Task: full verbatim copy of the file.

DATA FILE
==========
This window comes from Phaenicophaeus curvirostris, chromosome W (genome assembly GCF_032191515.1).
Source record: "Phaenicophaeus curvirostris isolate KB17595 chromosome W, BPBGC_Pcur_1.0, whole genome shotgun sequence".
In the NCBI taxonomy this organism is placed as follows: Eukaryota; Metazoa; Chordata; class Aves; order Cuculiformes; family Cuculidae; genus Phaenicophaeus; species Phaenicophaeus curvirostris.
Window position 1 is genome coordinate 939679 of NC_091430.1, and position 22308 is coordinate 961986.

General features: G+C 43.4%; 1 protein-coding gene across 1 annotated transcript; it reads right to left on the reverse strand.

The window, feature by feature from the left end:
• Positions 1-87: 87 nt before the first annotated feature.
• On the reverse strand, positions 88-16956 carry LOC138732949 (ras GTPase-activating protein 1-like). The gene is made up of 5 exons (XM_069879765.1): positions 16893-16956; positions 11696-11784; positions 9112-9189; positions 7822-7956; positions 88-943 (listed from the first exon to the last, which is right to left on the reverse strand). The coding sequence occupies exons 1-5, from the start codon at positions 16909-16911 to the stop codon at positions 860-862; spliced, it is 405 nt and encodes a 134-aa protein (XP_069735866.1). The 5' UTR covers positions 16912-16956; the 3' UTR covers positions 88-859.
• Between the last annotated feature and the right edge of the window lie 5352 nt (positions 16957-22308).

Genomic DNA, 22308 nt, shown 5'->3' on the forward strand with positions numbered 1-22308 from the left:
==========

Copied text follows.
This window comes from Phaenicophaeus curvirostris, chromosome W (genome assembly GCF_032191515.1).
Source record: "Phaenicophaeus curvirostris isolate KB17595 chromosome W, BPBGC_Pcur_1.0, whole genome shotgun sequence".
In the NCBI taxonomy this organism is placed as follows: Eukaryota; Metazoa; Chordata; class Aves; order Cuculiformes; family Cuculidae; genus Phaenicophaeus; species Phaenicophaeus curvirostris.
Window position 1 is genome coordinate 939679 of NC_091430.1, and position 22308 is coordinate 961986.

General features: G+C 43.4%; 1 protein-coding gene across 1 annotated transcript; it reads right to left on the reverse strand.

The window, feature by feature from the left end:
• Positions 1-87: 87 nt before the first annotated feature.
• On the reverse strand, positions 88-16956 carry LOC138732949 (ras GTPase-activating protein 1-like). The gene is made up of 5 exons (XM_069879765.1): positions 16893-16956; positions 11696-11784; positions 9112-9189; positions 7822-7956; positions 88-943 (listed from the first exon to the last, which is right to left on the reverse strand). The coding sequence occupies exons 1-5, from the start codon at positions 16909-16911 to the stop codon at positions 860-862; spliced, it is 405 nt and encodes a 134-aa protein (XP_069735866.1). The 5' UTR covers positions 16912-16956; the 3' UTR covers positions 88-859.
• Between the last annotated feature and the right edge of the window lie 5352 nt (positions 16957-22308).

Genomic DNA, 22308 nt, shown 5'->3' on the forward strand with positions numbered 1-22308 from the left: